You mentioned the use of Teflon tape on the threads of the anode. At no time should Teflon tape, grease, pipe dope or any other non-conducting material be applied to the threads. The anode must be in intimate electrical contact with the metal of the heater in order to protect it. The anode works by sacrificing itself through the process of corrosion thereby preventing corrosion from occurring to the water tank. Making the threads shiny using a wire brush enhances this process. An anode that is working will show significant withering away after 1 or more seasons of use. An anode that looks good is a bad sign that something may be interfering with its preferential corrosion.
Take heart, even some professionals do not understand how a sacrificial anode works. Any book about marine corrosion will explain how this process works.
I have recently become an avid reader of your blog. Thanks for all your efforts to keep us informed.

November 04, 2013at12:34 pm, Lynn & Roger Brucker said:

I am just repeating what a Suburban Rep at the Tech Rally said. He did acknowledge that many people argue against using teflon tape, but he said there is no reason not to use it – it will not prevent the anode from working correctly. Since it is a Suburban Water Heater, I assume they know what is best. And it is clear when the anode is removed that the tape did not prevent a good electrical connection.

I’m not sure how we ended up with an aluminum anode – probably the store was out of the magnesium ones. It is true that we did not see major loss of material in the anode this year. We will try magnesium for next year. I understand how much material is used up is a function of both quality of water and volume of water going through the water heater as well as the anode material.

October 31, 2013at9:27 am, Brenda said:

I own a 2014 E-trek so I am looking forward to what you will have to say about winterizing that particular model. Living in northern NH, I have already had to do this and given that Roadtrek provided no manual with this rig, I thought it best to bring it back to the dealer and to pay them to do it. Well, they were in the dark as much as I was. I thought it a bit ironic that I was the one to provide the tech a copy of the draft of the manual that Roadtrek is working on for the E-trek which the dealer secured for me. It included a basic outline of winterizing but not enough information (and some of it inaccurate.) When it comes time to drain the Webasto heater, owners will find that the valve is in the most inconvenient location. The tech had to scoot under on his back to the middle of the rig – a tight fit for a very small guy. I have been disappointed in Roadtrek for not providing a manual that is specific to the vehicle. I have been given an opportunity to comment on the draft which I appreciate. That opportunity has come as a result of the dealer and the consultant hired by Roadtrek. Given that there are significant features that are unique to the E-trek, owners of this model should expect to encounter some head scratching when they bring this into a dealership for any kind of servicing. I was told that the dealership where I purchased my E-trek has sold more of them than anyplace else and yet they were stumped. Roadtrek has been inexcusably slow to provide training to dealerships and to provide necessary information to owners. All of that being said, I love this rig.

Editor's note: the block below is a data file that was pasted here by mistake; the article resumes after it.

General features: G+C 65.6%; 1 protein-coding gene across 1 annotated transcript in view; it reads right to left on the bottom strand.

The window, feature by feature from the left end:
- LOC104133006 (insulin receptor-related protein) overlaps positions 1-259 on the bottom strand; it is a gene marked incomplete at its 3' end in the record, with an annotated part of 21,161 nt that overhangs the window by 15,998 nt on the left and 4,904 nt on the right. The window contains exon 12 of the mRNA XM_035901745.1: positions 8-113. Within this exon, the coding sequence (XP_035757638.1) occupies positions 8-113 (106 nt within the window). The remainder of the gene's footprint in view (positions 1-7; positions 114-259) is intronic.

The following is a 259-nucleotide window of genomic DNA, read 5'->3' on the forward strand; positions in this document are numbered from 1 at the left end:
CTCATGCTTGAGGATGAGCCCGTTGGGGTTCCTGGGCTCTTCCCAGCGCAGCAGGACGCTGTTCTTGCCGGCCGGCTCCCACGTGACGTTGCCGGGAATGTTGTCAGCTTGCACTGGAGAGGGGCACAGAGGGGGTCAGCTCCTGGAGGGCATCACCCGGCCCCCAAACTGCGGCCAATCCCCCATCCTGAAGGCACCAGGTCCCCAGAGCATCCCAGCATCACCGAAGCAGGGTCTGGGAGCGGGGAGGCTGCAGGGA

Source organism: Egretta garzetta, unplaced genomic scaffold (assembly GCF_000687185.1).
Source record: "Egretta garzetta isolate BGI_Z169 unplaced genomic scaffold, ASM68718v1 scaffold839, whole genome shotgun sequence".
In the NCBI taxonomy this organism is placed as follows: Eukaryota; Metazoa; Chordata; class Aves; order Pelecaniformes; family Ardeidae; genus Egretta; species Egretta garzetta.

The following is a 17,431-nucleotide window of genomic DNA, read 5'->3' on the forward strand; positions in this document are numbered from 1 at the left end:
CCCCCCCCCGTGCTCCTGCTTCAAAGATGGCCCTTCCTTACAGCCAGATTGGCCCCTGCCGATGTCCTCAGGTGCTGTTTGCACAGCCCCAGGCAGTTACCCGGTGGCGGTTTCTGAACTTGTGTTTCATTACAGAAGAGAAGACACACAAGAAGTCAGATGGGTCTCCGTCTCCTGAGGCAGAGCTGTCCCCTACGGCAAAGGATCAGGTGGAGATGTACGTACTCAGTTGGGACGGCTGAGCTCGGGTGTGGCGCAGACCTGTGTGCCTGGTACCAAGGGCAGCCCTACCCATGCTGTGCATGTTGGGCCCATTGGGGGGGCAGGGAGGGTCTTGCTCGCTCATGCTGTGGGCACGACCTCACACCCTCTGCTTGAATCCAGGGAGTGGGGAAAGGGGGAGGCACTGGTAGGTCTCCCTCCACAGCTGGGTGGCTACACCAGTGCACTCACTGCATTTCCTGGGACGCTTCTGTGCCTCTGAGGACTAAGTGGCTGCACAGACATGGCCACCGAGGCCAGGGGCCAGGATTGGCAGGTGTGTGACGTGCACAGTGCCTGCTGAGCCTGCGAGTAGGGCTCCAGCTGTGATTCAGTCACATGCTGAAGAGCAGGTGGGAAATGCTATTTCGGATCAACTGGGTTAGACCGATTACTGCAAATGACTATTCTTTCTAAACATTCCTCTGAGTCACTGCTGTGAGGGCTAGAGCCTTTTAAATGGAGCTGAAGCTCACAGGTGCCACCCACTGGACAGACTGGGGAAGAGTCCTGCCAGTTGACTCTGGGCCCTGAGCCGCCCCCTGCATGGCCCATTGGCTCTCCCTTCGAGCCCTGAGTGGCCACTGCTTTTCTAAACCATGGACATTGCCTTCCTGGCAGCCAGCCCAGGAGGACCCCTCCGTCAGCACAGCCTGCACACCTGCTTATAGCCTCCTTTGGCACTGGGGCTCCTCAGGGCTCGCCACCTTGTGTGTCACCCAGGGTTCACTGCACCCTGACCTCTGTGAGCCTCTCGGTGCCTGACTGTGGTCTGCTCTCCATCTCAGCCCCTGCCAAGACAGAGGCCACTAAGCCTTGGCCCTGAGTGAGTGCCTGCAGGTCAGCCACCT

November 25, 2013at12:12 pm, Arl Williams said:

Speaking as a 2013 E-trek owner, this is a great post. The E-trek documentation I received in May 2013 is simply pathetic. Glad to hear that RT is attempting to remedy this. I’d especially appreciate advice on the recommended method of winterizing with the Webasto water heater, which does not have a bypass. Fill it with pink stuff then dump it via the drain valve (which can be activated from the Webasto control panel)? I chose to blow out the system at about 25psi, but I do recognize that many avoid using the compressed-air method.

November 25, 2013at12:49 pm, Arl Williams said:

Same goes for what to do with the Insinkerator instant hot-water tank that does not have a drain valve as far as I can tell. Fill it with pink stuff all winter? Keep it heating at very low setting? While I too have come to love my E-rig, it should come with a “welcome to the bloody cutting edge entry mat”.

November 26, 2013at3:51 pm, Lynn & Roger Brucker said:

Sorry we can’t help with an eTrek. However, Mike should be able to tell you what to do with your instant hot-water tank. I would think there is a way to drain it, but it may not hold that much, so filling it with anti-freeze is not a big deal (unlike with the Suburban that holds 6 gallons).

October 27, 2013at12:48 pm, Mary said:

I would love to see some photos of the valves in the 210. The valve setup looks very different than what is in the manual, especially around the hot water heater. If anyone has some photos of how the valves in the 210 should be set I would appreciate it. I think I have it figured out by tracing the waterlines. I wish Roadtrek would show the 210 instead of another model in the manual for the 210. Photos of the valves near the water pump would also be helpful, summer and winter settings.

October 27, 2013at10:21 am, Angelique said:

I have a 2006 RT Adventurous. I live in Central Texas will be using throughout the fall and winter at least once a month. Do you recommend draining the water heater periodically (other than during freezing weather) to avoid “smelly” hot water? The dealer drained it in July when I bought it and said the water was pretty nasty. I have used the hot water since and the smell has gone away. Would like to keep it that way.

October 27, 2013at9:49 am, Campskunk said:

now THAT is an old school fresh water drain – real metal plumbing. my early 2000s Roadtrek has a hexagonal gray plastic cap to drain the front tank, and the newest RTs have a little valve that looks like the water heater bypass, with a black plastic handle, but no matter the type of plumbing, it takes a long time to drain.

Roadtreks with two tanks usually have no drain on the internal tank – you have to move the tank selector valve to the internal tank and use your water pump to empty the tank down the sink, or use the outside shower faucet if you have already dumped and don;t want to fill up your fresh water tank again.